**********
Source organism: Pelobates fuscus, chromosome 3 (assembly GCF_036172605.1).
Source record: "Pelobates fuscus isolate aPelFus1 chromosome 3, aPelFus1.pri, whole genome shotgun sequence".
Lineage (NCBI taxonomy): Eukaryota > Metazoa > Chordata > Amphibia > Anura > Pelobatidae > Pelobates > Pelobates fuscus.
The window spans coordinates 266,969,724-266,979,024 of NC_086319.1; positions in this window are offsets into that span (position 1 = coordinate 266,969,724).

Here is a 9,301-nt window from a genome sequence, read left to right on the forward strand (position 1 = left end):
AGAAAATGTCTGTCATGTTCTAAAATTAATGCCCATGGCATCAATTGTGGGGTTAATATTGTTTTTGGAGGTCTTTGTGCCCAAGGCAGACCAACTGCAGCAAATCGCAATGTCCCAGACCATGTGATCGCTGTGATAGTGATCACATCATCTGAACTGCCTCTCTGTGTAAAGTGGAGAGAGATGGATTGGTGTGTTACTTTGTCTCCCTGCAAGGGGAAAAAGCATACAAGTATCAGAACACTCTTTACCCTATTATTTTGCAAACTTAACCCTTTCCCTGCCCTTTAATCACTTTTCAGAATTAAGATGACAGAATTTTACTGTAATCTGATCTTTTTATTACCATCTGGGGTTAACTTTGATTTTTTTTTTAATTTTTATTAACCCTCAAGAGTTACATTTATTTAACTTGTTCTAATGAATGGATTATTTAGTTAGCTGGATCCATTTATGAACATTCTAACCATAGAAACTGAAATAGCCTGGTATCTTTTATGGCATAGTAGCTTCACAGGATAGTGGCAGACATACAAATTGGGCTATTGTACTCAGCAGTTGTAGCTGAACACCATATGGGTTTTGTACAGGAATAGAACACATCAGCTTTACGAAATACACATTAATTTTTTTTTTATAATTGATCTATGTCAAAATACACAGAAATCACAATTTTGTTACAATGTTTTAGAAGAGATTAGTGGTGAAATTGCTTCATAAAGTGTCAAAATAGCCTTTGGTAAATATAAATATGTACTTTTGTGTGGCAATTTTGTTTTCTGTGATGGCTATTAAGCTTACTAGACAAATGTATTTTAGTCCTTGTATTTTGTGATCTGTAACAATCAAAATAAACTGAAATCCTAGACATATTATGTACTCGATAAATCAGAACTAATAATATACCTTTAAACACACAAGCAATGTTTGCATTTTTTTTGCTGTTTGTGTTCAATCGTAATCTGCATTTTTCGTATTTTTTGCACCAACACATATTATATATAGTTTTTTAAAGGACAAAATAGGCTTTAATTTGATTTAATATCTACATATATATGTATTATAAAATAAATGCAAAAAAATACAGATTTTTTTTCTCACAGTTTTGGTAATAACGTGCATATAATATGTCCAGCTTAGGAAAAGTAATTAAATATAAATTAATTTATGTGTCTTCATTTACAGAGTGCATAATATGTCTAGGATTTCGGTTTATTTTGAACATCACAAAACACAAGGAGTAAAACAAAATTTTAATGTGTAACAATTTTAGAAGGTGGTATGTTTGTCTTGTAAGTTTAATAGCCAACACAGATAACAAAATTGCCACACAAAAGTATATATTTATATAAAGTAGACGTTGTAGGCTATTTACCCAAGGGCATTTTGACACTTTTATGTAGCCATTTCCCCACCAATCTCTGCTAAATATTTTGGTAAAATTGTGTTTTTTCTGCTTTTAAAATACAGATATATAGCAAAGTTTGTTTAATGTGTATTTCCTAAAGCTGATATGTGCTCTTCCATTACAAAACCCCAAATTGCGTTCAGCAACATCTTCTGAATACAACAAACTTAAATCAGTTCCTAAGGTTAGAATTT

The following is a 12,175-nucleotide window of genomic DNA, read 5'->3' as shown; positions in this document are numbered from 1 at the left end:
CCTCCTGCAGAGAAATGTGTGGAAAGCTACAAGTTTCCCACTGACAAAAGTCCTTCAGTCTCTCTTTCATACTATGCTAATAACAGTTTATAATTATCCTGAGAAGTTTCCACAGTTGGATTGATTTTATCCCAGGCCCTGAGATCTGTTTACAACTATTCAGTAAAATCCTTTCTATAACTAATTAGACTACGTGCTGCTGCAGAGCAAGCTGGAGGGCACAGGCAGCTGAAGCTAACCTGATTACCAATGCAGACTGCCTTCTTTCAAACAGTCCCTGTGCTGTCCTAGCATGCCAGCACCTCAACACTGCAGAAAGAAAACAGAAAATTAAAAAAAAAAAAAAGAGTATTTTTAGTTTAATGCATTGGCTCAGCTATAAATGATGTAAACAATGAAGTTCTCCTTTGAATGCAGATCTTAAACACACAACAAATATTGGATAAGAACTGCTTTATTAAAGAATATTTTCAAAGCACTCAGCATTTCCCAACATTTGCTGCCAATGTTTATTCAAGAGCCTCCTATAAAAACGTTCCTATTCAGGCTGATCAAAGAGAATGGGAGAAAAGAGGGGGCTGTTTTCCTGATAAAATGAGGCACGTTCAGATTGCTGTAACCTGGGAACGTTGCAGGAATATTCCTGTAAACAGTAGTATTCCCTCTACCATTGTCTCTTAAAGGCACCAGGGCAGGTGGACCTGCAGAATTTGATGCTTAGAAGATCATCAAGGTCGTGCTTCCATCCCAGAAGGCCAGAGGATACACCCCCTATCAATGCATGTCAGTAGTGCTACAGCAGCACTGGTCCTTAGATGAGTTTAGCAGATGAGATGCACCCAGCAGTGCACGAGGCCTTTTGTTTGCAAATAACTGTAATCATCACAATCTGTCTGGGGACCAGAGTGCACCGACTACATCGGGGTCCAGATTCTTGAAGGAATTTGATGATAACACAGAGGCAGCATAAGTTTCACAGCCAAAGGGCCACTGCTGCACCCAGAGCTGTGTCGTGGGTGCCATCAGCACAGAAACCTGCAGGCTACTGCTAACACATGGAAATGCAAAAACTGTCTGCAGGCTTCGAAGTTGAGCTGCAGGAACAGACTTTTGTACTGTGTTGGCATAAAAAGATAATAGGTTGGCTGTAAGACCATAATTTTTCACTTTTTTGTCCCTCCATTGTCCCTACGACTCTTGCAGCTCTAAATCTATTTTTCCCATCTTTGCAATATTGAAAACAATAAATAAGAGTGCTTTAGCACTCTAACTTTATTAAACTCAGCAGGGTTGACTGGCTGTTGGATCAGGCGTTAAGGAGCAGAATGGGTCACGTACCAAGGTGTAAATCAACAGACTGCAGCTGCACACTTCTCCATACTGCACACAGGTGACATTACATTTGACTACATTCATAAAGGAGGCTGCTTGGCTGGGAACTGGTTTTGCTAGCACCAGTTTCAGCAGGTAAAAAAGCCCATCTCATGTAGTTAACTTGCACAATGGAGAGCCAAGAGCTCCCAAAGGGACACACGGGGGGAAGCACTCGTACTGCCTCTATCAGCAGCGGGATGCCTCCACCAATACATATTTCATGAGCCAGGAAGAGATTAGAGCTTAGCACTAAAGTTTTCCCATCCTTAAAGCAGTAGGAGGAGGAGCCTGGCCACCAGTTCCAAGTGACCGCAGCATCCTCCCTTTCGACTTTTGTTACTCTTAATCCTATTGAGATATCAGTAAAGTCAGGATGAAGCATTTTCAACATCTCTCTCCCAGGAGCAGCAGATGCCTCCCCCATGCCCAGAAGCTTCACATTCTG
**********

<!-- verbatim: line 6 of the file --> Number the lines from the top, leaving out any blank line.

AGAAAATGTCTGTCATGTTCTAAAATTAATGCCCATGGCATCAATTGTGGGGTTAATATTGTTTTTGGAGGTCTTTGTGCCCAAGGCAGACCAACTGCAGCAAATCGCAATGTCCCAGACCATGTGATCGCTGTGATAGTGATCACATCATCTGAACTGCCTCTCTGTGTAAAGTGGAGAGAGATGGATTGGTGTGTTACTTTGTCTCCCTGCAAGGGGAAAAAGCATACAAGTATCAGAACACTCTTTACCCTATTATTTTGCAAACTTAACCCTTTCCCTGCCCTTTAATCACTTTTCAGAATTAAGATGACAGAATTTTACTGTAATCTGATCTTTTTATTACCATCTGGGGTTAACTTTGATTTTTTTTTTAATTTTTATTAACCCTCAAGAGTTACATTTATTTAACTTGTTCTAATGAATGGATTATTTAGTTAGCTGGATCCATTTATGAACATTCTAACCATAGAAACTGAAATAGCCTGGTATCTTTTATGGCATAGTAGCTTCACAGGATAGTGGCAGACATACAAATTGGGCTATTGTACTCAGCAGTTGTAGCTGAACACCATATGGGTTTTGTACAGGAATAGAACACATCAGCTTTACGAAATACACATTAATTTTTTTTTTATAATTGATCTATGTCAAAATACACAGAAATCACAATTTTGTTACAATGTTTTAGAAGAGATTAGTGGTGAAATTGCTTCATAAAGTGTCAAAATAGCCTTTGGTAAATATAAATATGTACTTTTGTGTGGCAATTTTGTTTTCTGTGATGGCTATTAAGCTTACTAGACAAATGTATTTTAGTCCTTGTATTTTGTGATCTGTAACAATCAAAATAAACTGAAATCCTAGACATATTATGTACTCGATAAATCAGAACTAATAATATACCTTTAAACACACAAGCAATGTTTGCATTTTTTTTGCTGTTTGTGTTCAATCGTAATCTGCATTTTTCGTATTTTTTGCACCAACACATATTATATATAGTTTTTTAAAGGACAAAATAGGCTTTAATTTGATTTAATATCTACATATATATGTATTATAAAATAAATGCAAAAAAATACAGATTTTTTTTCTCACAGTTTTGGTAATAACGTGCATATAATATGTCCAGCTTAGGAAAAGTAATTAAATATAAATTAATTTATGTGTCTTCATTTACAGAGTGCATAATATGTCTAGGATTTCGGTTTATTTTGAACATCACAAAACACAAGGAGTAAAACAAAATTTTAATGTGTAACAATTTTAGAAGGTGGTATGTTTGTCTTGTAAGTTTAATAGCCAACACAGATAACAAAATTGCCACACAAAAGTATATATTTATATAAAGTAGACGTTGTAGGCTATTTACCCAAGGGCATTTTGACACTTTTATGTAGCCATTTCCCCACCAATCTCTGCTAAATATTTTGGTAAAATTGTGTTTTTTCTGCTTTTAAAATACAGATATATAGCAAAGTTTGTTTAATGTGTATTTCCTAAAGCTGATATGTGCTCTTCCATTACAAAACCCCAAATTGCGTTCAGCAACATCTTCTGAATACAACAAACTTAAATCAGTTCCTAAGGTTAGAATTT